I’m hunched over my laptop preparing for an online conference by completing an exercise on attitudes to death.
I’m writing about how I’m fine talking about death because I feel like I experienced quite a lot of it growing up although, as I write, I realise I also think about it a lot.
My daughter is sitting on the bean bag next to the French doors with the autumn light slipping through the blinds making her hair more golden than usual. The dog’s head is resting in her lap.
My son is working on his laptop around the other side of the table from me.
Pausing for a moment I turn a red velvet purse around in my hand while I stare at it.
“What’s that?” My daughter asks
“It’s the Maundy money that the Queen gave to Nanna in 2002,” I say, without moving my eyes from my hands.
My children know the story even if they are not familiar with the red purse.
“What’s for dinner?” my son asks
“The leftover chicken from Sunday,” I tell him, “Which is fitting tonight of all nights because my mother made chicken casserole every Sunday for about a decade.
“She made them every Sunday?” my daughter says
“Yes. I think it was easy because she was always out at church on a Sunday.”
“All day?” my son asks
“Three times. Low mass at 8, Family worship at 11, and Evensong at 7. I used to go too when I was young but as I got older I got better at disappointing her,” I tell them.
When the children were small she used to ask me to take them along too. It made her so happy to have all of her favourite people in one place. My little family, the vicar, and God.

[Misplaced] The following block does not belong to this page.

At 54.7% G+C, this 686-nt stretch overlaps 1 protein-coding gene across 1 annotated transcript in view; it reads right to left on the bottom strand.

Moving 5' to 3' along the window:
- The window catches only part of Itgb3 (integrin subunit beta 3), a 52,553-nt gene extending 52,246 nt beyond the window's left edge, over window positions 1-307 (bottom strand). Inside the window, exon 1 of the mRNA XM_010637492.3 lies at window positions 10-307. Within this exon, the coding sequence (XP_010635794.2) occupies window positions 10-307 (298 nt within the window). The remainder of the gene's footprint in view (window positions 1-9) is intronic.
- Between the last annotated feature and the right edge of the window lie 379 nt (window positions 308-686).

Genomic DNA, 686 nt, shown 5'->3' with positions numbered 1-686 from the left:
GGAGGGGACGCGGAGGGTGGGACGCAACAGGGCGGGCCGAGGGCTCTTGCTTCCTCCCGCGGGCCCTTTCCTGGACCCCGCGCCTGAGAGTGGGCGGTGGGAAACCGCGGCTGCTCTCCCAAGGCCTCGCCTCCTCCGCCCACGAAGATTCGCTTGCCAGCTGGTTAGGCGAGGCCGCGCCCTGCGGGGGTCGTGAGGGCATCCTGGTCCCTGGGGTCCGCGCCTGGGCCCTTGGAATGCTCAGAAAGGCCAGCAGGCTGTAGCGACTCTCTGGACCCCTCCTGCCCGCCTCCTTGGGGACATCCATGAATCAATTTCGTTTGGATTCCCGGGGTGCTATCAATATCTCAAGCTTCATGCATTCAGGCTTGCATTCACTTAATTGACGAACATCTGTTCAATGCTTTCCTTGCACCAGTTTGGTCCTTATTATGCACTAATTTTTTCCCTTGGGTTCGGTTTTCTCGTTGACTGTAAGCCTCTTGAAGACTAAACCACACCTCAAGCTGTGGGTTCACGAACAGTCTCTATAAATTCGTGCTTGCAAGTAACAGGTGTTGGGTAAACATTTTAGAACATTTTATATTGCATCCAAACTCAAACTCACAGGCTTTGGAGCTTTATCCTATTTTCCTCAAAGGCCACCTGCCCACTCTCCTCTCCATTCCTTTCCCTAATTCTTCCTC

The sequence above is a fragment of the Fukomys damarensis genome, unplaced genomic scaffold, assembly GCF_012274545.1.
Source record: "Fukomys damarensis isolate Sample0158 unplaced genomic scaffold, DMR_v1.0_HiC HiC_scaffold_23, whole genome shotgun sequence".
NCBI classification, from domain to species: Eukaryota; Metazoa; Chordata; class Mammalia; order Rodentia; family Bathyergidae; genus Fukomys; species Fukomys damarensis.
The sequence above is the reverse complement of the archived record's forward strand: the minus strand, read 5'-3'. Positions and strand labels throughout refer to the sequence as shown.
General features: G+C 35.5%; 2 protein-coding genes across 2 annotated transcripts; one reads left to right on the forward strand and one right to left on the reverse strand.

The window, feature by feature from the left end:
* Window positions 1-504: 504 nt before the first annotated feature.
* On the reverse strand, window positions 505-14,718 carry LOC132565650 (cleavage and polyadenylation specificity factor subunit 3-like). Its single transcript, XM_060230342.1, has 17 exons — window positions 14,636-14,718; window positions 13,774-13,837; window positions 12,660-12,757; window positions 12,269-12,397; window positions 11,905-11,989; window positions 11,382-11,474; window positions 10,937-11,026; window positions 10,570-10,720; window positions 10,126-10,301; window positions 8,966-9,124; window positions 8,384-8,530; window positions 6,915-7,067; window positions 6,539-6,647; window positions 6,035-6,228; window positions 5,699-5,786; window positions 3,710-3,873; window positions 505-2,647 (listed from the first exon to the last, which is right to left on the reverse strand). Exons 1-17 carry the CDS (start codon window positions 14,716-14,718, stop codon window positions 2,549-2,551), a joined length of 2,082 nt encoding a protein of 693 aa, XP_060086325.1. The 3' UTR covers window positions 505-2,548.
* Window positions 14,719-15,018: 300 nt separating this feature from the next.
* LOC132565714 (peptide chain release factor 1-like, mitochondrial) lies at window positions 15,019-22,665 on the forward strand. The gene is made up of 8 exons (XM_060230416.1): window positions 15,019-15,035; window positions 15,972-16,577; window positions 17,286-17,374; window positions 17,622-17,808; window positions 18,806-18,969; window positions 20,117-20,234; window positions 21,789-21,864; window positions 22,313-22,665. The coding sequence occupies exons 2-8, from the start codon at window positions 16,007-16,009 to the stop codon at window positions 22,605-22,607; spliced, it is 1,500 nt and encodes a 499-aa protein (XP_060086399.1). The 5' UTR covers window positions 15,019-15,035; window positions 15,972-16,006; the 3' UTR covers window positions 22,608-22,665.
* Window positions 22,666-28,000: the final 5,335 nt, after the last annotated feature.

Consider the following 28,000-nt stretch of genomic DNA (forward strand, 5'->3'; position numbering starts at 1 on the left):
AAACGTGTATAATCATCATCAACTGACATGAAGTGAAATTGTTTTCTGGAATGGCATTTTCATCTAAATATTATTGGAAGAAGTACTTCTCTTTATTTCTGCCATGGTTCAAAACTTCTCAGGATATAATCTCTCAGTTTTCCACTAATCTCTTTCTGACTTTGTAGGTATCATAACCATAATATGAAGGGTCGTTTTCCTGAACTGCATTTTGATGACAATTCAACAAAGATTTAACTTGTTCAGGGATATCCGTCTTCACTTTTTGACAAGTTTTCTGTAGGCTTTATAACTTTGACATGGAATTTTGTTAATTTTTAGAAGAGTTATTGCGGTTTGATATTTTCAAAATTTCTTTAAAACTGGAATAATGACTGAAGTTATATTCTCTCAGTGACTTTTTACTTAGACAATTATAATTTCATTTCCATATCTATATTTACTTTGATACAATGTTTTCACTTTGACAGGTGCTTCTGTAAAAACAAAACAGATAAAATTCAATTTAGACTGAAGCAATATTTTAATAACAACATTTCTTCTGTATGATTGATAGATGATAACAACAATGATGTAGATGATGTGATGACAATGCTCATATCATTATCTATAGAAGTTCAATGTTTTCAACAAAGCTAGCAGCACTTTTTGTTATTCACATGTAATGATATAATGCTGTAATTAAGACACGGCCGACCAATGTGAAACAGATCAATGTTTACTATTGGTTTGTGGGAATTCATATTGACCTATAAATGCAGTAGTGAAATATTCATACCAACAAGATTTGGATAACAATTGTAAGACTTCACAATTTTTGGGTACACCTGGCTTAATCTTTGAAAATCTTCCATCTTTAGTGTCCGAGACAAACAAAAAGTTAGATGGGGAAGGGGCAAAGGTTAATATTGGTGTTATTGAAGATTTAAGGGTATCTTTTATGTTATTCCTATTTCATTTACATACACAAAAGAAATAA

She would take with her a bag full of toys to keep the grandchildren happy through the interminably long sermons. Sometimes I wished she’d put something in the toy bag for me too.
“Grandad mended Christ’s finger, do you remember?” my wife says, chipping in and looking at me.
“Yes! I’d completely forgotten that,” I say, conjuring an image of the son of God lying in my father-in-law’s garage amongst the car parts, an old boat, and tins of Castrol GTX.
“Did grandad paint Jesus in his favourite deep orange varnish,” my son laughs.
Clearing the table I move the red velvet Maundy money purse over to the stairs so that I remember to take it to my room and store it away.
I’d gone to find it because one of the questions in preparation for my conference asked us to find an object that reminded us of death and then to write a couple of lines about why we had selected it.
I wrote that it reminded me of the time my mother met the Queen, how proud I’d felt for her, and what a lovely day we’d had at Canterbury Cathedral. Then I added that I had chosen it because, in all the thirteen years since she’d died, I’d never had it out long enough to open it and looked inside.